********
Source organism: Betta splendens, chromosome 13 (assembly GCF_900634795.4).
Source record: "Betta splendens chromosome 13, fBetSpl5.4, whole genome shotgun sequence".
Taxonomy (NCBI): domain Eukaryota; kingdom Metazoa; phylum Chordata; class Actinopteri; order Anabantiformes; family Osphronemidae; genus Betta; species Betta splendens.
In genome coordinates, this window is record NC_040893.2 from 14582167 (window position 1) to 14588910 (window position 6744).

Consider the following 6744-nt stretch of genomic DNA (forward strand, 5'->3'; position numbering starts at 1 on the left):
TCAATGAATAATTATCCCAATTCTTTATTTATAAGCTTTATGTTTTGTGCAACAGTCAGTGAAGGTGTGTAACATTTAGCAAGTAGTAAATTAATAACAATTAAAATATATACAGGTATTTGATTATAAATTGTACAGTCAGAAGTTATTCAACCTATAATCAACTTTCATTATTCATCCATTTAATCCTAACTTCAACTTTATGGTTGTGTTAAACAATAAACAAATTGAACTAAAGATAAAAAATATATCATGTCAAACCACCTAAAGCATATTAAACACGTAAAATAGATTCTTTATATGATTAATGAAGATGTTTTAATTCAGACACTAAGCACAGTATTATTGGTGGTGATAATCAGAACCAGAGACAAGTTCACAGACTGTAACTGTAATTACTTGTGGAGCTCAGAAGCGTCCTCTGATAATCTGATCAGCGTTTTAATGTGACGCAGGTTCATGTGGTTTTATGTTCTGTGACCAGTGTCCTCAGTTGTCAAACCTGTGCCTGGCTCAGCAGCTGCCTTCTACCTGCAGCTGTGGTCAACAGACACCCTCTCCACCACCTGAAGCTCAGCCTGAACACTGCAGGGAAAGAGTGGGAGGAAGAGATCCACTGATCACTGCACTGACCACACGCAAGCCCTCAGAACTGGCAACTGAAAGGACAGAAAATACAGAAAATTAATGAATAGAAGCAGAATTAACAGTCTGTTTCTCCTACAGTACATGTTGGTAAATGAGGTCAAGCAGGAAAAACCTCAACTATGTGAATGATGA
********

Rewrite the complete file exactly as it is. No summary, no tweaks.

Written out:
Source organism: Betta splendens, chromosome 13 (assembly GCF_900634795.4).
Source record: "Betta splendens chromosome 13, fBetSpl5.4, whole genome shotgun sequence".
Taxonomy (NCBI): domain Eukaryota; kingdom Metazoa; phylum Chordata; class Actinopteri; order Anabantiformes; family Osphronemidae; genus Betta; species Betta splendens.
In genome coordinates, this window is record NC_040893.2 from 14582167 (window position 1) to 14588910 (window position 6744).

Consider the following 6744-nt stretch of genomic DNA (forward strand, 5'->3'; position numbering starts at 1 on the left):
TCAATGAATAATTATCCCAATTCTTTATTTATAAGCTTTATGTTTTGTGCAACAGTCAGTGAAGGTGTGTAACATTTAGCAAGTAGTAAATTAATAACAATTAAAATATATACAGGTATTTGATTATAAATTGTACAGTCAGAAGTTATTCAACCTATAATCAACTTTCATTATTCATCCATTTAATCCTAACTTCAACTTTATGGTTGTGTTAAACAATAAACAAATTGAACTAAAGATAAAAAATATATCATGTCAAACCACCTAAAGCATATTAAACACGTAAAATAGATTCTTTATATGATTAATGAAGATGTTTTAATTCAGACACTAAGCACAGTATTATTGGTGGTGATAATCAGAACCAGAGACAAGTTCACAGACTGTAACTGTAATTACTTGTGGAGCTCAGAAGCGTCCTCTGATAATCTGATCAGCGTTTTAATGTGACGCAGGTTCATGTGGTTTTATGTTCTGTGACCAGTGTCCTCAGTTGTCAAACCTGTGCCTGGCTCAGCAGCTGCCTTCTACCTGCAGCTGTGGTCAACAGACACCCTCTCCACCACCTGAAGCTCAGCCTGAACACTGCAGGGAAAGAGTGGGAGGAAGAGATCCACTGATCACTGCACTGACCACACGCAAGCCCTCAGAACTGGCAACTGAAAGGACAGAAAATACAGAAAATTAATGAATAGAAGCAGAATTAACAGTCTGTTTCTCCTACAGTACATGTTGGTAAATGAGGTCAAGCAGGAAAAACCTCAACTATGTGAATGATGA